According to this legend, we can consider each newborn baby from each Sinhalese woman as a ‘victorious lion’, a ‘Sinha Vijaya’.
The world is full of similar legends because life as a fetus is nearly the same everywhere.
To read mythologies – the most ancient stories of humanity – as a memory of life as a fetus – our most ancient story – make them understandable.
- J. Vijayatunga, Island Story, A Visidunu Publication, 1949, pp. 136-140.
2. C. R. De Silva, Sri Lanka: a history, Vikas publishing house, 1987, p. 19.
(François Dor is a French writer and researcher in the field of mythology. The author of the book ‘Why? The Mythological Life’, he has conducted intense research on the subject for 27 years. His work has been published in 20 newspapers in 10 countries. Dor was in Sri Lanka for one month on a research assignment and visited our offices last week to share this article on the ‘foundation myth of Sri Lanka with the new perspective of a memory of life as a fetus’, with The Sunday Island readers. (francoisdor.over-blog.com Email: firstname.lastname@example.org)
Dear Mr Dor,
This refers to your article in Sunday Island, Jan.13th instance on the legend about origin of Sinhalese race. This was a fascinating creative write up connecting myths and modern embryology. I was interested in the subject having lived in Bengal [Vanga] and wrote an article [attached] regarding similarities between the two languages and customs.
The migration story is possibly real since the people of Bengal too are aware about the departure of king Vijaya and the connection between the two people. This is despite their separation by two interposing Dravidian Indian states of Tamil Nadu and Andra Pradesh.
If you wish to dwell deeper I would suggest a study on king Ravana of Lanka in the Hindu Chronical Ramayana with a history of ~5000 years.
—————————————————————————————Dear Mr Pathirana,“The migration story is possibly real” : sure.
In embryology, there is three migrations :
A – 24 hours after the fertilization, the migration of the first cell -whose divides in many cells- from its birthplace to the uterine wall through the uterine horn.
B – The embryo leaves the uterine wall to float in the amniotic liquid. Then, only the umbilical cord connects him to his mother.
C – Just before birth, the migration of the fetus from the bottom of the uterus to the vaginal orifice.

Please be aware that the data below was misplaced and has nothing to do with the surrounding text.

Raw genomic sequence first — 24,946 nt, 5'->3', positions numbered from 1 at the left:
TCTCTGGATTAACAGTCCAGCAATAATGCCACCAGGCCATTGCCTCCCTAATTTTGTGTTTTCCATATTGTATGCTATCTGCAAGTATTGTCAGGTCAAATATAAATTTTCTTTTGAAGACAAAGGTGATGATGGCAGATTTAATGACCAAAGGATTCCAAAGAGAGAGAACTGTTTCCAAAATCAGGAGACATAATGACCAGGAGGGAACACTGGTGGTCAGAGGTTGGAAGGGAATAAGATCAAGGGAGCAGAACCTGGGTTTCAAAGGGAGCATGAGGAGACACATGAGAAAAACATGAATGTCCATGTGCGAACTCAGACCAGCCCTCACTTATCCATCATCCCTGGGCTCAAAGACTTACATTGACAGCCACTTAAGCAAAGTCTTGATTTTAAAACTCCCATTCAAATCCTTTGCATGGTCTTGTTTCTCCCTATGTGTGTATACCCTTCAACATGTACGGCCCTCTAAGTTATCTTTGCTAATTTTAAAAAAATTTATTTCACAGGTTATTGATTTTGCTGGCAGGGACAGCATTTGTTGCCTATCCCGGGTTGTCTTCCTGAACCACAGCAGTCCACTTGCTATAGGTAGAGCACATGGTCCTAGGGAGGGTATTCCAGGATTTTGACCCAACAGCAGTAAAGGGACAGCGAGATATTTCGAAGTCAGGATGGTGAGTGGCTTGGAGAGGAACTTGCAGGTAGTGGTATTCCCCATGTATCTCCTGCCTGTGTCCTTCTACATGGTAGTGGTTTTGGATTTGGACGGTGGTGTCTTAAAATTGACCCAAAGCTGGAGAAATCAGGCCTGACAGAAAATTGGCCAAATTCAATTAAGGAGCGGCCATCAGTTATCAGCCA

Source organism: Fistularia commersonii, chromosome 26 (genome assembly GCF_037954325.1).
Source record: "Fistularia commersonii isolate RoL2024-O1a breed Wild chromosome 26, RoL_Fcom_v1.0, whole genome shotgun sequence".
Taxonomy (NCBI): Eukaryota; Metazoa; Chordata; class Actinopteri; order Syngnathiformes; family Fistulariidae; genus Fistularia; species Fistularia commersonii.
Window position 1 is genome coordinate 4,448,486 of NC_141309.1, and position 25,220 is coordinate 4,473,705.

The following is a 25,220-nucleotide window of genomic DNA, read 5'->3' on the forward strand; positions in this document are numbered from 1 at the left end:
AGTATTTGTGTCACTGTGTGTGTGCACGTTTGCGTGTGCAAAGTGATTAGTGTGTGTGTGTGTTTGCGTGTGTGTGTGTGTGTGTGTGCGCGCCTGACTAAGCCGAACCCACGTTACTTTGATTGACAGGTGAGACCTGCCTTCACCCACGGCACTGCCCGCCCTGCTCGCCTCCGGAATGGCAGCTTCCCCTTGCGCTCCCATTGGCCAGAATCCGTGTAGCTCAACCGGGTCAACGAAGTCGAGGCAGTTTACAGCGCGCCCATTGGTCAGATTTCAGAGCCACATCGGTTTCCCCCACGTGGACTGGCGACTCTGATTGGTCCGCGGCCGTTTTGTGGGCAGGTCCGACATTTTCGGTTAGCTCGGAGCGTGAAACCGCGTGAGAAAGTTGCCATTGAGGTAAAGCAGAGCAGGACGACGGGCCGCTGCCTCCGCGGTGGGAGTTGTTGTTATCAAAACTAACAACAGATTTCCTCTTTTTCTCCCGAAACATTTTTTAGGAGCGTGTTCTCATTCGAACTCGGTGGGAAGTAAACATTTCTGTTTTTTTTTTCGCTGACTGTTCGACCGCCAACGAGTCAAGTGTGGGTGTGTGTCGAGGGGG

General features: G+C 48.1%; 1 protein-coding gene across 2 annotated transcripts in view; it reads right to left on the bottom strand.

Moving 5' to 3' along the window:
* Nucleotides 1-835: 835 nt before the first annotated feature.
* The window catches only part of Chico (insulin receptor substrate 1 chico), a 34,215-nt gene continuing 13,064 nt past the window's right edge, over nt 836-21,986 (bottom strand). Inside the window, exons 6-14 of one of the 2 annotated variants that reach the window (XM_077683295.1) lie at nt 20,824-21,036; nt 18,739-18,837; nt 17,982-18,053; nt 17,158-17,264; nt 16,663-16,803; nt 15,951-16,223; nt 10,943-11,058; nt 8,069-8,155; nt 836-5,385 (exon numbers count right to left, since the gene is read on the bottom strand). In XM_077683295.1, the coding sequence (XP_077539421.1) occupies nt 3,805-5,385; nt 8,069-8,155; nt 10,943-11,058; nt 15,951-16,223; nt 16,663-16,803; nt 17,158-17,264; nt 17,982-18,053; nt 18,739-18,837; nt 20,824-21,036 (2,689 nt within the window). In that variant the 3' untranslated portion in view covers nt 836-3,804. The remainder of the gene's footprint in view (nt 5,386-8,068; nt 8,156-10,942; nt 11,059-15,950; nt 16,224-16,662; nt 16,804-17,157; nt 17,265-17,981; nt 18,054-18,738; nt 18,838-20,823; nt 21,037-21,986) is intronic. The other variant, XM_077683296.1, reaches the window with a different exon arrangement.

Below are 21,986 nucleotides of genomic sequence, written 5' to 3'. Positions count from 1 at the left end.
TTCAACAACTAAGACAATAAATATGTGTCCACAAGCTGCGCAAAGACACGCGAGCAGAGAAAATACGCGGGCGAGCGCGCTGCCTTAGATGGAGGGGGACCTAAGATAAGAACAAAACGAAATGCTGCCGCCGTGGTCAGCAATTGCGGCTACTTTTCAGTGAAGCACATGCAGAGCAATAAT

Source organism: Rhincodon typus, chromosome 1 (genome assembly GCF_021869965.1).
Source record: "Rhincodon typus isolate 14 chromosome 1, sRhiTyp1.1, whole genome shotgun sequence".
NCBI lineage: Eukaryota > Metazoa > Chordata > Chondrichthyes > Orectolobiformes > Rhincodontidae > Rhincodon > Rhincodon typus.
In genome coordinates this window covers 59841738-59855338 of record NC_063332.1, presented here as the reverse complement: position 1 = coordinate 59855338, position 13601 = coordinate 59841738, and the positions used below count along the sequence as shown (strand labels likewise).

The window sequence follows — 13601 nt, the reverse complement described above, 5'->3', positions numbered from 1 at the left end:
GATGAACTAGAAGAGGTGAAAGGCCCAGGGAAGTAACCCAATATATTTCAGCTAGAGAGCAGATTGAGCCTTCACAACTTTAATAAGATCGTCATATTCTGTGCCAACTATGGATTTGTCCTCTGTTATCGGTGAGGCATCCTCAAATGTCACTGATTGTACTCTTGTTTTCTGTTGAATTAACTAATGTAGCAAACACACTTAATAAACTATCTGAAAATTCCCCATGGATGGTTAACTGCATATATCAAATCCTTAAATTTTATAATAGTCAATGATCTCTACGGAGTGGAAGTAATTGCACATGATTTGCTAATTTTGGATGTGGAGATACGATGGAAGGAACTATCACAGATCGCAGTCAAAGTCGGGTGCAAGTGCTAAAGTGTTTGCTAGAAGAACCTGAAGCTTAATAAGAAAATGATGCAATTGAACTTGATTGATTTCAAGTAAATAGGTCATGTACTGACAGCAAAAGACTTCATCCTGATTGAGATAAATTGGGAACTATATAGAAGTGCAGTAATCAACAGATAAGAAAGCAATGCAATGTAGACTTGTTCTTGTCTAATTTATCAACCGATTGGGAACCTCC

Mankind has preserved unconsciously the memory of these migrations in many legends.
For instance, about the migration A, we can see a unconscious memory of it in the legend of the hebrew tribe (the embryo) as nomadic (the migration) going to the promised land (the uterine wall full of food, “the land flowing with milk and honey”).
The Greeks (the legend of Zeus who escapes Cronos by going to Creta), and others people, have preserved a memory of this migration A.
– The migration of the Sinhalese race seems to be of the C type.
Yes, historically, there is a migration real of the Sinha people from Bengal to Ceylan. But this real story is remembered and told through the unconscious memory of the birth of the fetus.
Bengal is an overcrowded country since centuries. Then some tribes have to
leave it to make their life.
Uterus of the pregnant woman is overcrowded the last month of the pregnancy: the fetus has no more room to live : he has to go to make his life.
Why does the humans relate historical fact (the migration from Bengal of the the Sinhalese race to Ceylan) through the unconscious memory of life as a fetus (here, the migration from the overcrowded bottom of the uterus to birth) ?
Life is very difficult for the human born. Very difficult to find water, food, to protect himself against the wild animals, the weather, the winds, the sun, the hot, the cold, the rains, etc… But mankind has preserved unconsciously a memory of its life as a fetus, a paradise first, then difficulties just before the birth (for instance an overcrowded uterus) then a freedom of that has become a “jail” thanks to the birth. And because life on earth is very difficult, beacuse before he has knew a “paradise” (life as a fetus, the first months), or a “end of the problems” (the birth), he will mentally repeat unconsciously this structure to put an “end of the problems” (for instance the overcrowded Bengal, problem resolved by the “birth”, the migration of the fetus to birth).
Tell unconsciously the migration of the Sinhalese from Bengal to Ceylan from the memory of the migration of the fetus from the bottom of the uterus to the birth, will ensure a victorious migration to the Sinhalese because the newborn baby has been victorious in his own migration.
The psychical structure of life as a the fetus still structures the “traditionnals societies”, and this psychical structure is very strong.